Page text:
Goals of the Active Learning Initiative

The third day of the EDUCAUSE conference, had a  further technology session presented by Virginia Lacefield, Enterprise Architect at University of Kentucky, looking at ‘Evaluating the Impact of Technology-Enhanced Active Learning Classrooms on Students and Instructors: Lessons from our First Full Year’.

Between 2014 and 2016, the University of Kentucky had opened 17 new Technology Enhanced Active Learning (TEAL) spaces at the university and carried out an evaluation of the impact of these on teaching, student learning outcomes and retention. The data collected consisted of surveys from both students and instructors as well as classroom observations and course grades. The classroom observations (adapted from the University of Minnesota developed instrument) were timed observations where every five minutes they marked down what the students and instructor were doing.

The observations showed a great deal of variation between classes. The findings of the staff survey showed that 18% of staff did not plan to use active learning strategies and 29% of staff planned not to use the TEAL equipment. 126 of the courses taught in TEAL had enough data points for comparison, 35 of these courses had significant grade differences for all students (29 had a positive difference favouring the TEAL sections, six had a positive difference favouring the non-TEAL sections). When they looked at retention, they found that there was significant correlation between number of TEAL courses taken and second year retention. As a result they are increasing the support for staff to help support the use of TEAL, such as technology/pedagogy open houses, scheduled one-on-one support appointments, giving advance notice of classroom assignment and communicating about available support resources.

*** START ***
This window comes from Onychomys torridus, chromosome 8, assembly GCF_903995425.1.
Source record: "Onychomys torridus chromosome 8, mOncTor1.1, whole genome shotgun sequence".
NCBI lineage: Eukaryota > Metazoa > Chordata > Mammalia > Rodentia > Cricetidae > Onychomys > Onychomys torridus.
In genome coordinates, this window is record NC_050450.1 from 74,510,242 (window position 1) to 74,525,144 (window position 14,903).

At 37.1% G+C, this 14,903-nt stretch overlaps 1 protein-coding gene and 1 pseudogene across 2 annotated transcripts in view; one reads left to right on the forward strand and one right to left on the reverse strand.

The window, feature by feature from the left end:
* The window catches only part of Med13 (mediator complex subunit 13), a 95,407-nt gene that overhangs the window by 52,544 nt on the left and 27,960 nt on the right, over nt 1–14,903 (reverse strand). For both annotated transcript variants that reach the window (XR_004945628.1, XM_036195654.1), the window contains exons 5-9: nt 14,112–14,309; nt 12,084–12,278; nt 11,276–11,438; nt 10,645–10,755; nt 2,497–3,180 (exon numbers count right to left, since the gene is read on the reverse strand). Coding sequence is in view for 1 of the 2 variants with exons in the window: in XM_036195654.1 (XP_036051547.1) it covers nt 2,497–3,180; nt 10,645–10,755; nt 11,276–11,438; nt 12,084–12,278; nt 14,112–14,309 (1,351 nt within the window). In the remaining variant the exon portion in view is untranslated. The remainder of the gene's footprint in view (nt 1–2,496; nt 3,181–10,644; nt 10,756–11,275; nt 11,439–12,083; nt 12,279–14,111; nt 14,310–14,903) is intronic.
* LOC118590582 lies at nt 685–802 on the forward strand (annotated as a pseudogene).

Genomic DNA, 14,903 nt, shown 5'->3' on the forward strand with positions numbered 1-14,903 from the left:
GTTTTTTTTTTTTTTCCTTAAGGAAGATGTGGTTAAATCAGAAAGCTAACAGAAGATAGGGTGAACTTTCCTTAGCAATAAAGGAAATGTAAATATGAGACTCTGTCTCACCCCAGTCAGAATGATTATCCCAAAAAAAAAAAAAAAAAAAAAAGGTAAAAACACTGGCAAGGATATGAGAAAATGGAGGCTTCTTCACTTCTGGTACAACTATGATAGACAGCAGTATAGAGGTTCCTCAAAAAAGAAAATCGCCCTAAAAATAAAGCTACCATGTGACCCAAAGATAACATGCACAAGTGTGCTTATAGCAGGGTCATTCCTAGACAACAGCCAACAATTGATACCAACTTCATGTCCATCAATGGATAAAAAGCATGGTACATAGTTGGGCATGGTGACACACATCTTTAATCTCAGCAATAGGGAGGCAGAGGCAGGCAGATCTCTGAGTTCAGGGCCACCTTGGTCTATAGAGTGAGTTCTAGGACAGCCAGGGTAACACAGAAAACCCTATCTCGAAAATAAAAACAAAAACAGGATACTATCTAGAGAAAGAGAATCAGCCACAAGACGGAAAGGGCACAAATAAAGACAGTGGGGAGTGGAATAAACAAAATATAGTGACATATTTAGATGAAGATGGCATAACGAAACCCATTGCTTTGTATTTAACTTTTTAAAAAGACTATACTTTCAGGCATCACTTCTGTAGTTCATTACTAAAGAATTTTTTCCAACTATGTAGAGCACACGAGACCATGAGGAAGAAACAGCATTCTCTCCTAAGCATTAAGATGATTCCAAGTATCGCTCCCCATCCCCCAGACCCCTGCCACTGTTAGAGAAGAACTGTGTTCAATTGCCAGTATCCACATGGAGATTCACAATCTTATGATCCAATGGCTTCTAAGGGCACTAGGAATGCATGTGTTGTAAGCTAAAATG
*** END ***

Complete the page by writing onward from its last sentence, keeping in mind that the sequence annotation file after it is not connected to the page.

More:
Other highlights of the EDUCAUSE conference included:

 

 

 

Preparation for EDUCAUSE 2017 #EDU17

Emma Fletcher
Technology Enhanced Learning Advisor
York St John University

 

 

 

Emma Fletcher was funded to attend this event as a 2017 UCISA bursary winner

As a UCISA bursary winner for 2017, I got the opportunity to attend the annual EDUCAUSE conference, this year held in Philadelphia, PA.

Before setting off for America, I downloaded the EDUCAUSE app, which was invaluable over the course of the conference. This allowed me to look at the agenda for the conference and start to identify some of the sessions I wanted to attend. The conference had general sessions as well as parallel sessions over the three days I was attending. The sessions were divided into tracks, with driving innovation in teaching and learning being the main one I focused on. Inevitably, whilst attending the sessions I chose, I worried I had selected the ‘wrong’ ones!